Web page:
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Review: Jack Wolfskin Ecoloader 24 Pack

Woman carrying Jack wolfskin ecoloader 24 pack

An eco-friendly daypack with an unusual entry system for everyday use and day hikes

The head-turning and highly aesthetic design of the Jack Wolfskin Ecoloader 24 Pack is up there with the most eco-friendly daypacks on the market. With a unique and innovative 4-way zip to access the main compartment, this sleek and durable pack is as well suited to a day on the trail as it is to everyday use.

Jack Wolfskin Ecoloader 24 Pack: The stats

Capacity:24 litres
Weight:870g / 1.9lbs
Size:53 x 29 x 20 cm
Material:Ripstop polyester
Eco-consciousl:100% recycled fabric. BLOOM shoulder straps and back padding made from algae, a renewable biomass feedstock. bluesign certified.

Features of the Jack Wolfskin Ecoloader 24 Pack


Backpack fabric close upThe outer fabric of the bag is not only highly pleasing to look at and touch, but it’s also 100% recycled. The Diamond Cross 300D polyester ripstop is super robust and durable and is available in some striking colour combos!


4way backpack zipAccess to the main compartment is done via a 4-way zip. This opens up the whole bag or you can just open up either the top half or bottom half (or anything in between), to give access directly to the piece of gear you’re looking for.

Side pocket

Backpack pocketThere’s a single zippered pocket on the side of the pack. This is virtually hidden, so a good security feature for commuters in busy areas. The discreet pocket is big enough to hold a phone, keys and a slim wallet.

Water bladder / laptop sleeve

BAckpack hydration sleeveInside the main compartment is a water bladder sleeve which also doubles as a sleeve for small laptops. Despite the lack of hole for a bladder hose, the system actually works well as the main zip can be adjusted to close wherever the hose needs to exit the bag. There’s also a velcro tab inside the bag to keep the bladder in place.

Back panel

Backpack panelThe back panel is flat and flexible with a body-hugging fit. The padding of this, and the shoulder straps, is made from algae, a renewable biomass feedstock. This is called BLOOM. Though the back panel is designed to fit against your back, it still manages to provide a good amount of ventilation on the warmer days.

Rain cover

Backpack rain coverAt the base of the pack there is a small zippered pocket which contains the rain cover. This is attached to the pack via a simple buckle, but it is fully removable if you would rather. The bottom pocket is also large enough to store a spare layer or waterproof trousers, if you need. Remove the rain cover fully and there’s even more space to stuff in some extras.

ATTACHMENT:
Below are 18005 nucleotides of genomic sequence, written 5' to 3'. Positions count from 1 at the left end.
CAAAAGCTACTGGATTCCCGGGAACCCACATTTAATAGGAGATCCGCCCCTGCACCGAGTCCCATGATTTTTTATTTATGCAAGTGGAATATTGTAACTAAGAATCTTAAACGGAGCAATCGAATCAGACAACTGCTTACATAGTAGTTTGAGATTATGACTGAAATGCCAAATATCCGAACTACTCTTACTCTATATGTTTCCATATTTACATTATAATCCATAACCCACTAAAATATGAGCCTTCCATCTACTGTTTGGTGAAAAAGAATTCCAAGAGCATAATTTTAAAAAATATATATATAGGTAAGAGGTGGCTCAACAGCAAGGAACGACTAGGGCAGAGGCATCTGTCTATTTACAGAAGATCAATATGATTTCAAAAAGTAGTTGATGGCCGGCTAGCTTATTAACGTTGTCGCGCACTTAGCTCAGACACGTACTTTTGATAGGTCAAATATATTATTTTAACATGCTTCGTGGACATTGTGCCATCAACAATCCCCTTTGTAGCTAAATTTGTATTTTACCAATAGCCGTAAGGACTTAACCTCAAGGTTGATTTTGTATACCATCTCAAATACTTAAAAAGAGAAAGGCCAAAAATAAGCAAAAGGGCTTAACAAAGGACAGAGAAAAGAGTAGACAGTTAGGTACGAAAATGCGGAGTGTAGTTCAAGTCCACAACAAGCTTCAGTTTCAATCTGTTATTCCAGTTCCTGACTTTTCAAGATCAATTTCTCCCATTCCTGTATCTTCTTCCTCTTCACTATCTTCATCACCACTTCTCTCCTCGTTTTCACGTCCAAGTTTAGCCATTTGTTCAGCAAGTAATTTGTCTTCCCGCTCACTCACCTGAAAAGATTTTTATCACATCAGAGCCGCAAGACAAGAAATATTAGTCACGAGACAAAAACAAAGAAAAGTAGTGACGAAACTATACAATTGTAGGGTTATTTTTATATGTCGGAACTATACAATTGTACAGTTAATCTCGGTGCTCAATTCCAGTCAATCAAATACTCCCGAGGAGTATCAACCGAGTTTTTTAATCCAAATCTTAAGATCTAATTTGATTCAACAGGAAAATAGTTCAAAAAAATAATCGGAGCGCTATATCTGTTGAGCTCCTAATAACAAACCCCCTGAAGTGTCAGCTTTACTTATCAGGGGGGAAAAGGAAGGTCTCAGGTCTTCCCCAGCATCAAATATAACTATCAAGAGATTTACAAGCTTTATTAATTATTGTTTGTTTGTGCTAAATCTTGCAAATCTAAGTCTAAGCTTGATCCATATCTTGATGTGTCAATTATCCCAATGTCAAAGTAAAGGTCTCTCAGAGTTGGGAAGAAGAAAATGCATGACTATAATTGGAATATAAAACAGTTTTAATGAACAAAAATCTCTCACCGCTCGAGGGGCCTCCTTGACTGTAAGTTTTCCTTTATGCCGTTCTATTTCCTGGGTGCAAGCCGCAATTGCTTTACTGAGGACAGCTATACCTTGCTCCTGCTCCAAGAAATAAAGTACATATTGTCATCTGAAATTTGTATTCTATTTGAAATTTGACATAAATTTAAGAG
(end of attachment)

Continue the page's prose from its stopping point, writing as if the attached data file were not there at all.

Sternum strap

Backpack sternum strapMany unisex backpacks fall short when it comes to the positioning of the sternum strap up and down the shoulder straps. However, this sternum strap has a good range of adjustability for ladies as well as gents. The straps can be removed completely if you don’t need the extra stability when hiking. This streamlines the back a little, for everyday use.

Waist belt

Backpack waist beltThe waist belt is slim and low profile to suit the simplicity of the bag. Its length can be adjusted at the buckle as well as at the point at which it attaches to the bag. It doesn’t win any prizes when it comes to comfort but it provides an extra element of stability when carrying a fully loaded pack.

Jack Wolfskin Ecoloader 24 Pack review

Running Cool of the Wild means that I get to try out a lot of daypacks, which suits me rather well as I really love a good backpack! However, most of the bags I test are designed for hiking or climbing and are not necessarily that well suited to everyday use. They either have far too many features and straps or their suspension systems make them a little inflexible. So it has been a delight to try out the new and eco-friendly Jack Wolfskin Ecoloader 24, for many reasons.


Firstly, this bag stands out from the crowd. I’ve had comments about it every time I’ve carried it. The striking colour combo certainly helps with this, but the unique design and diamond cross fabric also contribute. And though the looks of a hiking daypack shouldn’t matter that much, it’s still important to some. I really love how the bag looks and because of this I use it more, and not just for day hikes.

Woman carrying Jack wolfskin ecoloader 24 pack